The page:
There’s plenty of concern out there about what happens to EV batteries that have reached the end of their useful lives, and with tens of millions more electric vehicles due on the road in coming years it’s an issue that needs to be tackled.
It’s one that’s exercising the minds of plenty of technical boffins as they search for ways of either re-purposing or recycling EV batteries, and in ways that reduce the environmental impact and that don’t require huge amounts of energy. It’s a real challenge, especially when you consider that some of the materials employed within batteries are very hazardous and require careful handling. And then there’s the cost of the materials – such as lithium, nickel, cobalt and manganese – themselves, and the energy required to extract and process them.
Fortunately, many of the car industry’s finest minds are working to find an answer and a number of car makers have already launched projects that aim to tackle this thorny problem. It’s reckoned that only around 5% of EV batteries are currently recycled (precise figures are hard to come by) but Volkswagen has already opened its first recycling centre in Germany and other manufacturers are set to follow.
And if they aren’t recycled, what about giving those old battery packs another lease of life? Well, that’s exactly what a number of car makers are doing, including Skoda who have announced that more than 160 dealers in Europe will use batteries from the Enyaq and plug-in hybrid models. They’ll be used to store sustainably-generated electricity that can then be used to power on-site EV chargers, or used by the dealerships themselves to provide energy to buildings.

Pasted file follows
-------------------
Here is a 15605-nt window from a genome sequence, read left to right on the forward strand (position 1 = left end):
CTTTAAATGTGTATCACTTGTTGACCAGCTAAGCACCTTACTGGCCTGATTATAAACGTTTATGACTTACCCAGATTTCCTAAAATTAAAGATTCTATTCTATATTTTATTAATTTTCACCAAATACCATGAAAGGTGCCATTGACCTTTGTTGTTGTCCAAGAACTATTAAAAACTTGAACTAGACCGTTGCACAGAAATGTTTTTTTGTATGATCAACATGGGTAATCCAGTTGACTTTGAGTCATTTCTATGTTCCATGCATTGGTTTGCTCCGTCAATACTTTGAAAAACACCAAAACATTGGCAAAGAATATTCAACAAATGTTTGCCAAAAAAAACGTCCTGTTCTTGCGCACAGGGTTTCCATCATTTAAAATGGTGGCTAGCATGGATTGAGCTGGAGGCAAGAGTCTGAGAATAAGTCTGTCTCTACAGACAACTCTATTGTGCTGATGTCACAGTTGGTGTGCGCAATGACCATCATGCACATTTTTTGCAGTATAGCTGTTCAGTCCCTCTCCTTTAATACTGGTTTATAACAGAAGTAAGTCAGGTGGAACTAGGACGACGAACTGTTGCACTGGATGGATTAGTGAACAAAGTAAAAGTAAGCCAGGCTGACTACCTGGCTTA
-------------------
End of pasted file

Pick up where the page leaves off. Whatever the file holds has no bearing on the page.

Nissan already has a scheme that sees old battery packs used to store power for homes and businesses. And it’s a similar story with Renault, their SmartHub project in West Sussex utilising 1000 old batteries to provide energy to the local community; in fact they say it can store enough energy to power 1695 average homes for a full day. Amongst others, Volvo say they are also exploring ways of re-using batteries while Nissan is one manufacturer that uses LEAF batteries to power equipment within its factories.
This all sounds like good news, but it’s a challenge that will only grow in size as more and more car owners make the switch to electric motoring. That the issue is receiving so much scrutiny can only be positive, and will no doubt lead to plenty more innovation in the years to come.
Here at RBW this is something that matters to us, so we’ll be keeping a very close eye on developments. We want you to enjoy driving our electrified classics today, but we are also looking forward to a cleaner future.
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